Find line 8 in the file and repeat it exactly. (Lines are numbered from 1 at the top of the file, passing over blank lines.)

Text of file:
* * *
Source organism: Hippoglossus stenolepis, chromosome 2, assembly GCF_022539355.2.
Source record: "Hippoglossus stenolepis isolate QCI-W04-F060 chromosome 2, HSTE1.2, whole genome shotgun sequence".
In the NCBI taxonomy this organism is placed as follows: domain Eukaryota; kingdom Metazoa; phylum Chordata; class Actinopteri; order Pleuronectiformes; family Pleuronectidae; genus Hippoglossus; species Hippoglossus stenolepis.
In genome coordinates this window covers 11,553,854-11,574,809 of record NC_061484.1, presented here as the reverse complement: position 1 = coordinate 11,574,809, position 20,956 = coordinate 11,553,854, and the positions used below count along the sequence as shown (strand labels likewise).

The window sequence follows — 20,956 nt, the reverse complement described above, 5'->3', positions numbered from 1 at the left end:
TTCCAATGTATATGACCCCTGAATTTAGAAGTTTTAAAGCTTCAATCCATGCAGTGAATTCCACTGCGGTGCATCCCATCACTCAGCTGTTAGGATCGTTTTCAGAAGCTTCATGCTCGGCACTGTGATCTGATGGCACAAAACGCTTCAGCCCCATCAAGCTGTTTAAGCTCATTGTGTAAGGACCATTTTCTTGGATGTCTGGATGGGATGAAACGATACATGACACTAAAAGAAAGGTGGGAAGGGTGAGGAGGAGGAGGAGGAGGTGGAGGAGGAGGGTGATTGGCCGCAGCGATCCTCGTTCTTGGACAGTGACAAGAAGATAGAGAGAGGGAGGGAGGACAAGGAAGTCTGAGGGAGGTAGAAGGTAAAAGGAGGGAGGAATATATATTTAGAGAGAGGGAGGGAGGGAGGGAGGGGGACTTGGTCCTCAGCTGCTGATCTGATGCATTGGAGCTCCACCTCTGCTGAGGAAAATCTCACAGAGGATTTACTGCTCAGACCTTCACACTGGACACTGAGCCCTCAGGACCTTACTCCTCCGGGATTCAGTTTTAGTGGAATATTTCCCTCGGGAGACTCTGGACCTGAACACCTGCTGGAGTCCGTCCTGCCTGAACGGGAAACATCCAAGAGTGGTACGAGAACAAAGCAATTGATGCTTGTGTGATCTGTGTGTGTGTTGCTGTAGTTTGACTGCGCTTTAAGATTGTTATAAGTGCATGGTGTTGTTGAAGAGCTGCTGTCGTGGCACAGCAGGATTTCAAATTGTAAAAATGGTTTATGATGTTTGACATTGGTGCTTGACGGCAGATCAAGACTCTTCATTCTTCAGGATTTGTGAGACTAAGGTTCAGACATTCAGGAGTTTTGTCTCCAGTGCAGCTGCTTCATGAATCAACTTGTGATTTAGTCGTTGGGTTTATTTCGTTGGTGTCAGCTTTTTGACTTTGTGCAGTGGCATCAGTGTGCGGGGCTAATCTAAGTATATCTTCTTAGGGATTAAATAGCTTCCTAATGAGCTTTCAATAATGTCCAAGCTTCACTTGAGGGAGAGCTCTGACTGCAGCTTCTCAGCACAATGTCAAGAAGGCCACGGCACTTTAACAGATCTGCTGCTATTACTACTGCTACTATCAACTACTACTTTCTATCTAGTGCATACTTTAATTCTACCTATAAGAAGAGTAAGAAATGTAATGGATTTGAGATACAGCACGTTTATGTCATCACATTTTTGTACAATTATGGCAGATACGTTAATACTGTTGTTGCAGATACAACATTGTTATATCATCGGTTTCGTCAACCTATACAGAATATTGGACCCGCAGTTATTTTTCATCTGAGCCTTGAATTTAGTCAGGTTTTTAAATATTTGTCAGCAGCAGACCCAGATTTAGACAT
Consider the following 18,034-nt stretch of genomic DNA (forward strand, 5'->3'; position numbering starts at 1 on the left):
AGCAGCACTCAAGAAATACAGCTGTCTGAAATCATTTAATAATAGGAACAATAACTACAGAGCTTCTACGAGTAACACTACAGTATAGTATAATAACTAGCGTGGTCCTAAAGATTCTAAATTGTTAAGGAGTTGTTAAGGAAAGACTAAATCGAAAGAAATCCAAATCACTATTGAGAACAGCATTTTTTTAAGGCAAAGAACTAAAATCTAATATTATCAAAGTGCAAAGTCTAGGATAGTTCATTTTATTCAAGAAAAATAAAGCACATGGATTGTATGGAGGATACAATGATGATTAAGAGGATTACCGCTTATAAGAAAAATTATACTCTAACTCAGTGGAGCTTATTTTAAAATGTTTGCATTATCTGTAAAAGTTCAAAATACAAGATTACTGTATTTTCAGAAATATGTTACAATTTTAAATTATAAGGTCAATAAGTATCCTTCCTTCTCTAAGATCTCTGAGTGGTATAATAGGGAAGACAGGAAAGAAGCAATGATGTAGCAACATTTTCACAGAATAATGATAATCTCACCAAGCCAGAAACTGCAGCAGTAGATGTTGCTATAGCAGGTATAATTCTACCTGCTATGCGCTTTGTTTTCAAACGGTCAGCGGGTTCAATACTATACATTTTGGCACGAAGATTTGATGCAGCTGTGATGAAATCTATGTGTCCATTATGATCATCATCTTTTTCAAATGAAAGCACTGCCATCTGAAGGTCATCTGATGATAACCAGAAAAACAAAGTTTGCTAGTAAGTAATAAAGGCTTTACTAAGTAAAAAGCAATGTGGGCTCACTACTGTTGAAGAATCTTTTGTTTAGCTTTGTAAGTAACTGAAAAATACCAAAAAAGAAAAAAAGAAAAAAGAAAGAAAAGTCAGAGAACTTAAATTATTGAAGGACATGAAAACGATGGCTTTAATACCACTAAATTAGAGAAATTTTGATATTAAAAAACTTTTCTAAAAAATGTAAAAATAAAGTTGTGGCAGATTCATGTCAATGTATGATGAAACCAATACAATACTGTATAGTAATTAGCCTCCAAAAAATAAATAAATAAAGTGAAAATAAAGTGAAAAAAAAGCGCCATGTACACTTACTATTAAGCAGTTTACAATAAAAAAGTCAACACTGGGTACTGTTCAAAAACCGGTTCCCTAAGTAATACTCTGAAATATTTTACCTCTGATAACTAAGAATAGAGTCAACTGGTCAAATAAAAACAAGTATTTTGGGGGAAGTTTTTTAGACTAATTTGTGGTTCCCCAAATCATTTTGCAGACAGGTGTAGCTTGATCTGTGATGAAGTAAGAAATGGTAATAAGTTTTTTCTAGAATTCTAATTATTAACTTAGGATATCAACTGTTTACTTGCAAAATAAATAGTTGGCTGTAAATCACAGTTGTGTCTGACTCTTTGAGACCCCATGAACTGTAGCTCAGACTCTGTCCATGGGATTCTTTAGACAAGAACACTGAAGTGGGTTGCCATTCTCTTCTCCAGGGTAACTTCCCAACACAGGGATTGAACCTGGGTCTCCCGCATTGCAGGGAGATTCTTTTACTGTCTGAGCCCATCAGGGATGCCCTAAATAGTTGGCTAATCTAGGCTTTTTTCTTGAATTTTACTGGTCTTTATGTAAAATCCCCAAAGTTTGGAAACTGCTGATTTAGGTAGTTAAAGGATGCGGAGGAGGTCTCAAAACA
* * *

AGCAGCACTCAAGAAATACAGCTGTCTGAAATCATTTAATAATAGGAACAATAACTACAGAGCTTCTACGAGTAACACTACAGTATAGTATAATAACTAGCGTGGTCCTAAAGATTCTAAATTGTTAAGGAGTTGTTAAGGAAAGACTAAATCGAAAGAAATCCAAATCACTATTGAGAACAGCATTTTTTTAAGGCAAAGAACTAAAATCTAATATTATCAAAGTGCAAAGTCTAGGATAGTTCATTTTATTCAAGAAAAATAAAGCACATGGATTGTATGGAGGATACAATGATGATTAAGAGGATTACCGCTTATAAGAAAAATTATACTCTAACTCAGTGGAGCTTATTTTAAAATGTTTGCATTATCTGTAAAAGTTCAAAATACAAGATTACTGTATTTTCAGAAATATGTTACAATTTTAAATTATAAGGTCAATAAGTATCCTTCCTTCTCTAAGATCTCTGAGTGGTATAATAGGGAAGACAGGAAAGAAGCAATGATGTAGCAACATTTTCACAGAATAATGATAATCTCACCAAGCCAGAAACTGCAGCAGTAGATGTTGCTATAGCAGGTATAATTCTACCTGCTATGCGCTTTGTTTTCAAACGGTCAGCGGGTTCAATACTATACATTTTGGCACGAAGATTTGATGCAGCTGTGATGAAATCTATGTGTCCATTATGATCATCATCTTTTTCAAATGAAAGCACTGCCATCTGAAGGTCATCTGATGATAACCAGAAAAACAAAGTTTGCTAGTAAGTAATAAAGGCTTTACTAAGTAAAAAGCAATGTGGGCTCACTACTGTTGAAGAATCTTTTGTTTAGCTTTGTAAGTAACTGAAAAATACCAAAAAAGAAAAAAAGAAAAAAGAAAGAAAAGTCAGAGAACTTAAATTATTGAAGGACATGAAAACGATGGCTTTAATACCACTAAATTAGAGAAATTTTGATATTAAAAAACTTTTCTAAAAAATGTAAAAATAAAGTTGTGGCAGATTCATGTCAATGTATGATGAAACCAATACAATACTGTATAGTAATTAGCCTCCAAAAAATAAATAAATAAAGTGAAAATAAAGTGAAAAAAAAGCGCCATGTACACTTACTATTAAGCAGTTTACAATAAAAAAGTCAACACTGGGTACTGTTCAAAAACCGGTTCCCTAAGTAATACTCTGAAATATTTTACCTCTGATAACTAAGAATAGAGTCAACTGGTCAAATAAAAACAAGTATTTTGGGGGAAGTTTTTTAGACTAATTTGTGGTTCCCCAAATCATTTTGCAGACAGGTGTAGCTTGATCTGTGATGAAGTAAGAAATGGTAATAAGTTTTTTCTAGAATTCTAATTATTAACTTAGGATATCAACTGTTTACTTGCAAAATAAATAGTTGGCTGTAAATCACAGTTGTGTCTGACTCTTTGAGACCCCATGAACTGTAGCTCAGACTCTGTCCATGGGATTCTTTAGACAAGAACACTGAAGTGGGTTGCCATTCTCTTCTCCAGGGTAACTTCCCAACACAGGGATTGAACCTGGGTCTCCCGCATTGCAGGGAGATTCTTTTACTGTCTGAGCCCATCAGGGATGCCCTAAATAGTTGGCTAATCTAGGCTTTTTTCTTGAATTTTACTGGTCTTTATGTAAAATCCCCAAAGTTTGGAAACTGCTGATTTAGGTAGTTAAAGGATGCGGAGGAGGTCTCAAAACA